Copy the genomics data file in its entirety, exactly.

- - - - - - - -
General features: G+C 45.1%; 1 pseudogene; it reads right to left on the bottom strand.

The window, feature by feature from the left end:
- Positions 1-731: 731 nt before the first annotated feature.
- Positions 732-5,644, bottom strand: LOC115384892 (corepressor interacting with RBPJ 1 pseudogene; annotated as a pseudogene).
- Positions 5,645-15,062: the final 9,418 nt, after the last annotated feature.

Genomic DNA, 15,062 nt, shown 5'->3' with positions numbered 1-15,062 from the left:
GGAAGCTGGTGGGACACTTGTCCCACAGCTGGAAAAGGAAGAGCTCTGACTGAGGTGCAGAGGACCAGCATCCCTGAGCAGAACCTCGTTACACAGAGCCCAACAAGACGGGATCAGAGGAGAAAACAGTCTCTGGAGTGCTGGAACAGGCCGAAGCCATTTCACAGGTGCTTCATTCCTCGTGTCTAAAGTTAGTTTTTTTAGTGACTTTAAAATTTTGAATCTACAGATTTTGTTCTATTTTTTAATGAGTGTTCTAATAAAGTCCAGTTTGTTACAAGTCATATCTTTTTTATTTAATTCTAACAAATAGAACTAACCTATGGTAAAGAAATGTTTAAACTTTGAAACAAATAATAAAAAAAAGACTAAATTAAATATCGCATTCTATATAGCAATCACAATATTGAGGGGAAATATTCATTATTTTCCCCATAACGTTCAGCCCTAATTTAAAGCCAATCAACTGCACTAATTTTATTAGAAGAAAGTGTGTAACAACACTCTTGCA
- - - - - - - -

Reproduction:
General features: G+C 45.1%; 1 pseudogene; it reads right to left on the bottom strand.

The window, feature by feature from the left end:
- Positions 1-731: 731 nt before the first annotated feature.
- Positions 732-5,644, bottom strand: LOC115384892 (corepressor interacting with RBPJ 1 pseudogene; annotated as a pseudogene).
- Positions 5,645-15,062: the final 9,418 nt, after the last annotated feature.

Genomic DNA, 15,062 nt, shown 5'->3' with positions numbered 1-15,062 from the left:
GGAAGCTGGTGGGACACTTGTCCCACAGCTGGAAAAGGAAGAGCTCTGACTGAGGTGCAGAGGACCAGCATCCCTGAGCAGAACCTCGTTACACAGAGCCCAACAAGACGGGATCAGAGGAGAAAACAGTCTCTGGAGTGCTGGAACAGGCCGAAGCCATTTCACAGGTGCTTCATTCCTCGTGTCTAAAGTTAGTTTTTTTAGTGACTTTAAAATTTTGAATCTACAGATTTTGTTCTATTTTTTAATGAGTGTTCTAATAAAGTCCAGTTTGTTACAAGTCATATCTTTTTTATTTAATTCTAACAAATAGAACTAACCTATGGTAAAGAAATGTTTAAACTTTGAAACAAATAATAAAAAAAAGACTAAATTAAATATCGCATTCTATATAGCAATCACAATATTGAGGGGAAATATTCATTATTTTCCCCATAACGTTCAGCCCTAATTTAAAGCCAATCAACTGCACTAATTTTATTAGAAGAAAGTGTGTAACAACACTCTTGCA